John Paul Fortney's profile pic John-Paul says “Born in St. Louis, USA, I have been living in Paris since February 2008. Since November 2010, I have been running my own company called Culinary Tours of Paris, giving tours that combine good food, drink and historical anecdotes involving French cuisine and the neighborhoods of Paris! You can follow me on my blog ‘Living Cheap in France‘ or here on My French Life™.”

About the Contributor

John-Paul Fortney

Born in St. Louis, USA, I have been living in Paris since February 2008. Since November 2010, I have been running my own company called Culinary Tours of Paris, giving tours that combine good food, drink and historical anecdotes involving French cuisine and the neighborhoods of Paris! You can follow me on my blog ‘Living Cheap in France‘ or here on My French Life™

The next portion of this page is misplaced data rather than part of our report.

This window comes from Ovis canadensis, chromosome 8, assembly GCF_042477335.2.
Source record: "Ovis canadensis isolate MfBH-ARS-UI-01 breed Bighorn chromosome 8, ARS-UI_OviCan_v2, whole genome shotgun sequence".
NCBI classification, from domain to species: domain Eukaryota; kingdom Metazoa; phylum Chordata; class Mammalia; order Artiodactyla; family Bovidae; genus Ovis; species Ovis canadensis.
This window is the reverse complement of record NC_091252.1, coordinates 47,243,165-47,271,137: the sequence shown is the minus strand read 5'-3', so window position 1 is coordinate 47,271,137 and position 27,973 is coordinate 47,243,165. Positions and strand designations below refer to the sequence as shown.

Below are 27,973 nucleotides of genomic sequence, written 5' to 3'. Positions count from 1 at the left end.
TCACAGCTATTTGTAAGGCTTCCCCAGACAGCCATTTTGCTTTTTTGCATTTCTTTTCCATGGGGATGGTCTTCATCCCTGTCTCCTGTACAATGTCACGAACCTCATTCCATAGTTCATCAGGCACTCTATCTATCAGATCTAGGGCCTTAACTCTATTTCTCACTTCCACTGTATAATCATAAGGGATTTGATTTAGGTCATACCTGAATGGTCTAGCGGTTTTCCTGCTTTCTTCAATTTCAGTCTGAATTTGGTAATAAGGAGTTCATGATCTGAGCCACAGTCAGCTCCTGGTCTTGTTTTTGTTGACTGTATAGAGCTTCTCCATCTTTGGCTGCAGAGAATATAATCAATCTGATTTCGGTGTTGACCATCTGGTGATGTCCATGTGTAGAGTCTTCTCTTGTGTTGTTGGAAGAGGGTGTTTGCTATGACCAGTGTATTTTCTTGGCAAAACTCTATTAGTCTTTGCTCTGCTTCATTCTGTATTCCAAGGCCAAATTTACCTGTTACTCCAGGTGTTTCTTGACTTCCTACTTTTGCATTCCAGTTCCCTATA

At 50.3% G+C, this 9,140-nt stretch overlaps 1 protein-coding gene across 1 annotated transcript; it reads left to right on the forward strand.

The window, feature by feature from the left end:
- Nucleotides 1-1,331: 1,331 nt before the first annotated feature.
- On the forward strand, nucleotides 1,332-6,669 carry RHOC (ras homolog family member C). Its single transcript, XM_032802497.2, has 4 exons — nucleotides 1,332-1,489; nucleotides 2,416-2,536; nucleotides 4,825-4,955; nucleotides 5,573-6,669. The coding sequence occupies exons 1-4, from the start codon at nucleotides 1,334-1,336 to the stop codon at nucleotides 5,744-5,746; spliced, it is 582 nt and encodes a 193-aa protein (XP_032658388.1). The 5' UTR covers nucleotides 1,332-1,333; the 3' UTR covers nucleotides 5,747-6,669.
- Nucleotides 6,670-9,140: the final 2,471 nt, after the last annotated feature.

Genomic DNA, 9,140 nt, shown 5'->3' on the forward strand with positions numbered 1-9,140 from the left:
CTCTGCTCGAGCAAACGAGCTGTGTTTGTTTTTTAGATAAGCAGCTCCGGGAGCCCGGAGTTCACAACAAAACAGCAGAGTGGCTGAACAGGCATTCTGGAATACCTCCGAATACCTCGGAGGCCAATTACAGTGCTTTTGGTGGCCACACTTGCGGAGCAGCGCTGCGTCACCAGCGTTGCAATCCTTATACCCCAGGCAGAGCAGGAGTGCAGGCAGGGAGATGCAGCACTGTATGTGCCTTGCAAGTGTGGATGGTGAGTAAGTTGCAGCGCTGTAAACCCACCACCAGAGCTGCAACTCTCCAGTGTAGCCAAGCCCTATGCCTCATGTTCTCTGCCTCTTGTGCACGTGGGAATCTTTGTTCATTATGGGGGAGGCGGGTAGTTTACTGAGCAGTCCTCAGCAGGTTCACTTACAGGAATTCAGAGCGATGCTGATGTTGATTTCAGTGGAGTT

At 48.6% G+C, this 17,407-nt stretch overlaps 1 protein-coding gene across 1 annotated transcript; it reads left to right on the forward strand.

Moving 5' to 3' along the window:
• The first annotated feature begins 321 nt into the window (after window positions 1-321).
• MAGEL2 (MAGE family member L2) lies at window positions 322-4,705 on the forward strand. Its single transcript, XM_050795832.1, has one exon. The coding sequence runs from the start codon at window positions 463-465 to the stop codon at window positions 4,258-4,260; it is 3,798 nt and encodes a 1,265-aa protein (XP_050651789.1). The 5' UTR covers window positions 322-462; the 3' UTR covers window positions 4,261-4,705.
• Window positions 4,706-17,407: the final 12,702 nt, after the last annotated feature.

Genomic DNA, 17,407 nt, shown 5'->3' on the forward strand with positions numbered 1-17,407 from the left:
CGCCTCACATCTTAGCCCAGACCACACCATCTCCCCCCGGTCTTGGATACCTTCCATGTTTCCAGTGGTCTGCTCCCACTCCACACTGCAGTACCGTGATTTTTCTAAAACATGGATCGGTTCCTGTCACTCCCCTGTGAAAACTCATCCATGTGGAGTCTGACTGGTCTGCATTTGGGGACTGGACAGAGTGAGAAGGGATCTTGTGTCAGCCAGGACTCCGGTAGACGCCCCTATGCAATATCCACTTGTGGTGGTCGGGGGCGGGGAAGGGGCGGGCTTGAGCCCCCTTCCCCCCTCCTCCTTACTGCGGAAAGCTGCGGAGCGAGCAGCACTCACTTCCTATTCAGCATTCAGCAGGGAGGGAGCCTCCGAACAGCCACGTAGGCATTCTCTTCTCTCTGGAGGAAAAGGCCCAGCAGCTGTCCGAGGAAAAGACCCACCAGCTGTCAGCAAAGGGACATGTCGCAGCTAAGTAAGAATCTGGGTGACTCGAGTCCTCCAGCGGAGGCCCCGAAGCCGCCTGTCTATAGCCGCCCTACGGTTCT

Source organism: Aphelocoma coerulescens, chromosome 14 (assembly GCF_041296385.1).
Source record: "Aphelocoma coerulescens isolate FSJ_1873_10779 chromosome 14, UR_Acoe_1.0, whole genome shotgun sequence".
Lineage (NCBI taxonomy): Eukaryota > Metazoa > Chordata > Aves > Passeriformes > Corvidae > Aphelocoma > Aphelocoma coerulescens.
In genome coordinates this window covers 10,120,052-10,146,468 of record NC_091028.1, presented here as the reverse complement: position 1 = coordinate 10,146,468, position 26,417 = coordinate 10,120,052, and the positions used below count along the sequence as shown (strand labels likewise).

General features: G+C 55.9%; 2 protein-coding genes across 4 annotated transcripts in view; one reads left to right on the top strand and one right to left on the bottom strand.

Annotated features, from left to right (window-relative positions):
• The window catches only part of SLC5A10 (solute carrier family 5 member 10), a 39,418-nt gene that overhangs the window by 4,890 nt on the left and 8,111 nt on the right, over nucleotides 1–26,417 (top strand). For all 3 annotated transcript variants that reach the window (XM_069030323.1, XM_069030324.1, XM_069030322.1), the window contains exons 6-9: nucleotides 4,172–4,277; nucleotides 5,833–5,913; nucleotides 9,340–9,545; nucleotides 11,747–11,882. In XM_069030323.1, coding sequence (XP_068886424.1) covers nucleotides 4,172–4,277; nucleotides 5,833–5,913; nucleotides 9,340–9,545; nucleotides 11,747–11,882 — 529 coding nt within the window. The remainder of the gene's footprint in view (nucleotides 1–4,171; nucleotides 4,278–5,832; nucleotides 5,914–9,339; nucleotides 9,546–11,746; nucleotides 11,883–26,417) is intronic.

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  1. Elisabeth Donato Nov 28, 2011 at 11:01 PM - Reply

    Great piece, John-Paul, written with a great sense of humor (and resignation) and no bitterness. I love the French habit of stamping everything. When I send paperwork for my Clarion University students to the French University of Lille, I put a bunch of stamps on that paperwork, just for the sake of making it look “official” and please my French colleagues!

  2. John-Paul Fortney Nov 29, 2011 at 1:26 AM - Reply

    Thank you Elisabeth! It’d be one thing if I was one of very few that has had an interesting experience with the administrative process, but pretty much everyone has similar, if not more ridiculous experiences than I do. One just has to accept that it is one of the few bumps in the way of getting to live a good life in France. Every now and then, the whole experience can be quite humorous!

    I love that you stamp your paperwork so much, each stamp probably adds a little more authenticity in the eyes of the administrators here in France.

    Thanks again for writing!